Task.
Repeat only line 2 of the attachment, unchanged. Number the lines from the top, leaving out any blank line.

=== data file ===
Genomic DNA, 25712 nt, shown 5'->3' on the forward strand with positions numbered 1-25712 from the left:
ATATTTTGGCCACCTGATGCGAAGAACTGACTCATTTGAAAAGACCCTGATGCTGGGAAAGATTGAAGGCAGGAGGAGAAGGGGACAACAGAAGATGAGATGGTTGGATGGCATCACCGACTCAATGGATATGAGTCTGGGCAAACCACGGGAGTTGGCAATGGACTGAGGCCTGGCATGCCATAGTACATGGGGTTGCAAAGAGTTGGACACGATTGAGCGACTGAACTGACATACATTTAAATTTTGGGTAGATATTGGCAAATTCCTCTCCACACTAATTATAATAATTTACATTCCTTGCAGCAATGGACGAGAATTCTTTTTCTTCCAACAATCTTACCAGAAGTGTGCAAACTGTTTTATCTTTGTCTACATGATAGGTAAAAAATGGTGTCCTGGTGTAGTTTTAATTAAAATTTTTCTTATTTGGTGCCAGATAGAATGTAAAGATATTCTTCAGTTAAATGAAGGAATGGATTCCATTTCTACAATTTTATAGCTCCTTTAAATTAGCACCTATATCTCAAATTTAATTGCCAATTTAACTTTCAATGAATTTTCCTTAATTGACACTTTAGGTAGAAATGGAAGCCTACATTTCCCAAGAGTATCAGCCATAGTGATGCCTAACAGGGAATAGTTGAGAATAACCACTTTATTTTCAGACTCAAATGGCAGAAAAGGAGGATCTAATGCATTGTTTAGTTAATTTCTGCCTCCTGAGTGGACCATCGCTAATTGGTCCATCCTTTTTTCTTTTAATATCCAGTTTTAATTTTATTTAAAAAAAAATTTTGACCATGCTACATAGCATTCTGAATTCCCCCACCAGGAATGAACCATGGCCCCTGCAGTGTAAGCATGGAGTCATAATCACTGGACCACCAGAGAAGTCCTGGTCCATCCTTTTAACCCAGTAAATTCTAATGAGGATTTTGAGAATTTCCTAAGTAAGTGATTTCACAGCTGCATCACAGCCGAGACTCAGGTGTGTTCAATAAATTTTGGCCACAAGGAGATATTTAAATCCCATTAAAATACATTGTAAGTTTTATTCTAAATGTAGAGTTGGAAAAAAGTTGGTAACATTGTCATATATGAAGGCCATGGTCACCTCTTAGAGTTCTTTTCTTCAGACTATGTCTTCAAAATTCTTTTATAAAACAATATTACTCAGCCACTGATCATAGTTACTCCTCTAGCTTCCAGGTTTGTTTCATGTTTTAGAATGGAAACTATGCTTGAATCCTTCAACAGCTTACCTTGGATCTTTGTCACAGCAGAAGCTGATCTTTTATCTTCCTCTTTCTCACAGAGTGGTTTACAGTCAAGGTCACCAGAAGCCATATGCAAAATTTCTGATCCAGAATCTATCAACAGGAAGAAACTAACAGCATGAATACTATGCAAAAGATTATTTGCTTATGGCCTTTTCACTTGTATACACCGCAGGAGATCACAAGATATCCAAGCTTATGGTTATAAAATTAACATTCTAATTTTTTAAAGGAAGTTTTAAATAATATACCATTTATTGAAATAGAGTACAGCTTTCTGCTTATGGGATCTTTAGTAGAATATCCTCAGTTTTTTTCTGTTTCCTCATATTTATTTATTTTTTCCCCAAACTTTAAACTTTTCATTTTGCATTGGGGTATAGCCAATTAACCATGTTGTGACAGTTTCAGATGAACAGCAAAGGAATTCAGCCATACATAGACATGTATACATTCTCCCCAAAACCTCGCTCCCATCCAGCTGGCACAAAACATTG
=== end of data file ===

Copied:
ATATTTTGGCCACCTGATGCGAAGAACTGACTCATTTGAAAAGACCCTGATGCTGGGAAAGATTGAAGGCAGGAGGAGAAGGGGACAACAGAAGATGAGATGGTTGGATGGCATCACCGACTCAATGGATATGAGTCTGGGCAAACCACGGGAGTTGGCAATGGACTGAGGCCTGGCATGCCATAGTACATGGGGTTGCAAAGAGTTGGACACGATTGAGCGACTGAACTGACATACATTTAAATTTTGGGTAGATATTGGCAAATTCCTCTCCACACTAATTATAATAATTTACATTCCTTGCAGCAATGGACGAGAATTCTTTTTCTTCCAACAATCTTACCAGAAGTGTGCAAACTGTTTTATCTTTGTCTACATGATAGGTAAAAAATGGTGTCCTGGTGTAGTTTTAATTAAAATTTTTCTTATTTGGTGCCAGATAGAATGTAAAGATATTCTTCAGTTAAATGAAGGAATGGATTCCATTTCTACAATTTTATAGCTCCTTTAAATTAGCACCTATATCTCAAATTTAATTGCCAATTTAACTTTCAATGAATTTTCCTTAATTGACACTTTAGGTAGAAATGGAAGCCTACATTTCCCAAGAGTATCAGCCATAGTGATGCCTAACAGGGAATAGTTGAGAATAACCACTTTATTTTCAGACTCAAATGGCAGAAAAGGAGGATCTAATGCATTGTTTAGTTAATTTCTGCCTCCTGAGTGGACCATCGCTAATTGGTCCATCCTTTTTTCTTTTAATATCCAGTTTTAATTTTATTTAAAAAAAAATTTTGACCATGCTACATAGCATTCTGAATTCCCCCACCAGGAATGAACCATGGCCCCTGCAGTGTAAGCATGGAGTCATAATCACTGGACCACCAGAGAAGTCCTGGTCCATCCTTTTAACCCAGTAAATTCTAATGAGGATTTTGAGAATTTCCTAAGTAAGTGATTTCACAGCTGCATCACAGCCGAGACTCAGGTGTGTTCAATAAATTTTGGCCACAAGGAGATATTTAAATCCCATTAAAATACATTGTAAGTTTTATTCTAAATGTAGAGTTGGAAAAAAGTTGGTAACATTGTCATATATGAAGGCCATGGTCACCTCTTAGAGTTCTTTTCTTCAGACTATGTCTTCAAAATTCTTTTATAAAACAATATTACTCAGCCACTGATCATAGTTACTCCTCTAGCTTCCAGGTTTGTTTCATGTTTTAGAATGGAAACTATGCTTGAATCCTTCAACAGCTTACCTTGGATCTTTGTCACAGCAGAAGCTGATCTTTTATCTTCCTCTTTCTCACAGAGTGGTTTACAGTCAAGGTCACCAGAAGCCATATGCAAAATTTCTGATCCAGAATCTATCAACAGGAAGAAACTAACAGCATGAATACTATGCAAAAGATTATTTGCTTATGGCCTTTTCACTTGTATACACCGCAGGAGATCACAAGATATCCAAGCTTATGGTTATAAAATTAACATTCTAATTTTTTAAAGGAAGTTTTAAATAATATACCATTTATTGAAATAGAGTACAGCTTTCTGCTTATGGGATCTTTAGTAGAATATCCTCAGTTTTTTTCTGTTTCCTCATATTTATTTATTTTTTCCCCAAACTTTAAACTTTTCATTTTGCATTGGGGTATAGCCAATTAACCATGTTGTGACAGTTTCAGATGAACAGCAAAGGAATTCAGCCATACATAGACATGTATACATTCTCCCCAAAACCTCGCTCCCATCCAGCTGGCACAAAACATTG